I've been experimenting with various possible syntaxes for <*...*> in the ANTLR 
grammar, here are my current thoughts (I'd like some feedback).

I had proposed in 2012-09-02 
 that they have this semantic: "<* ... *>" are like ( ... ) in that they 
surround a list, but they do NOT turn off indentation processing. A "<*" resets 
the "indent" level to a 0-length string, skips all horizontal whitespace, and 
then restarts reading an expression with indentation processing still live. A 
blank line inside <* ... *> ends an expression WITHIN the <* ... *>, but stays 
within <* ... *>; only eof or active *> can close the <*. Once all that mapping 
is done, the range of <* ... *> is replaced with the mapped result.

But these semantics for <* ... *> that I had originally proposed turn out to be 
subtly tricky to do.  Indented expressions (i_expr) "expect" to be terminated 
by end-of-line.  Terminating them also with "*>" the "obvious" way means I have 
to insert empty alternatives everywhere, which creates a bunch of ambiguities.  
I can allow empty matches & force "greedy" matching everywhere, but that is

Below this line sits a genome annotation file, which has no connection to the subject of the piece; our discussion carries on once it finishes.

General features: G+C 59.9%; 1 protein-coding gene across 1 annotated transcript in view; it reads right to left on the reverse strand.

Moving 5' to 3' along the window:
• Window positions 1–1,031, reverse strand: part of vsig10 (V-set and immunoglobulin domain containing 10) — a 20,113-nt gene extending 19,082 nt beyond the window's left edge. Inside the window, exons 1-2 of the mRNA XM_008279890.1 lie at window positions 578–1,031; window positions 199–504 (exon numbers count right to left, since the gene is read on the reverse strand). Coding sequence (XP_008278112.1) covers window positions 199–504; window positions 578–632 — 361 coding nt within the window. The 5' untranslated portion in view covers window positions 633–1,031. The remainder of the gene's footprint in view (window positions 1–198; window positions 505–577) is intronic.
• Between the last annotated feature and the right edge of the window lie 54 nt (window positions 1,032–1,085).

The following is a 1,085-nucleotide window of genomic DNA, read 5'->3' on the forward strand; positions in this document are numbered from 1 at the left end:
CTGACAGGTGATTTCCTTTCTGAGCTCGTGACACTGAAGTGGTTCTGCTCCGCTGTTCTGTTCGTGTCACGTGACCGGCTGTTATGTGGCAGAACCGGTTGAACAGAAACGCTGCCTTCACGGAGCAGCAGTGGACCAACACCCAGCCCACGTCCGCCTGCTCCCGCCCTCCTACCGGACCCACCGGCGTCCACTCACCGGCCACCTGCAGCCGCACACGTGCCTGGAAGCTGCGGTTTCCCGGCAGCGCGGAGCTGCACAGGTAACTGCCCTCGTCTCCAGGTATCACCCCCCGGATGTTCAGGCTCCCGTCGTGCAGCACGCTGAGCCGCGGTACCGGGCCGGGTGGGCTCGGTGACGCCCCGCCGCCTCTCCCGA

complex and also turns off lots of checks I'd rather not disable.  Especially 
because it also makes the grammar much more complex, increasing the likelihood 
of errors.  In addition, doing this might make it harder for some people to 
implement.  That level of global complication seems unwarranted; we want 
simple, not complicated.

But I think that's completely unnecessary.  Basically, <* ... *> is supposed to 
create a list but yet keep indentation processing enabled, and I think there 
are two easily-distinguished use cases:
1. Multi-line case, e.g., so that blank line doesn't end all expressions.
    This basically keeps things from marching to the right-hand-side forever, 
and is useful
    for things like library definitions, where you want blank line to not end 
the *entire* expression.
    It's easy to require that, in this case, "<*" must be followed by an 
2. "All on one line" - the <*...*> is on one line, e.g., one-variable let:
  let <* x cos(0) *>
  In this case, we could require that "<*" and spaces be followed by a 
(one-line) "head" production;
  by only using "head" we eliminate the ambiguities that hit the "obvious" 
approach.  If we do this,
  we might need to move "$" processing into the "head" production so "$" can be 
used inside the <* ... *>,
  and forbid the use of "$ at the end of a line", but I don't see a real need 
for that particular rule.

 --- David A. Wheeler

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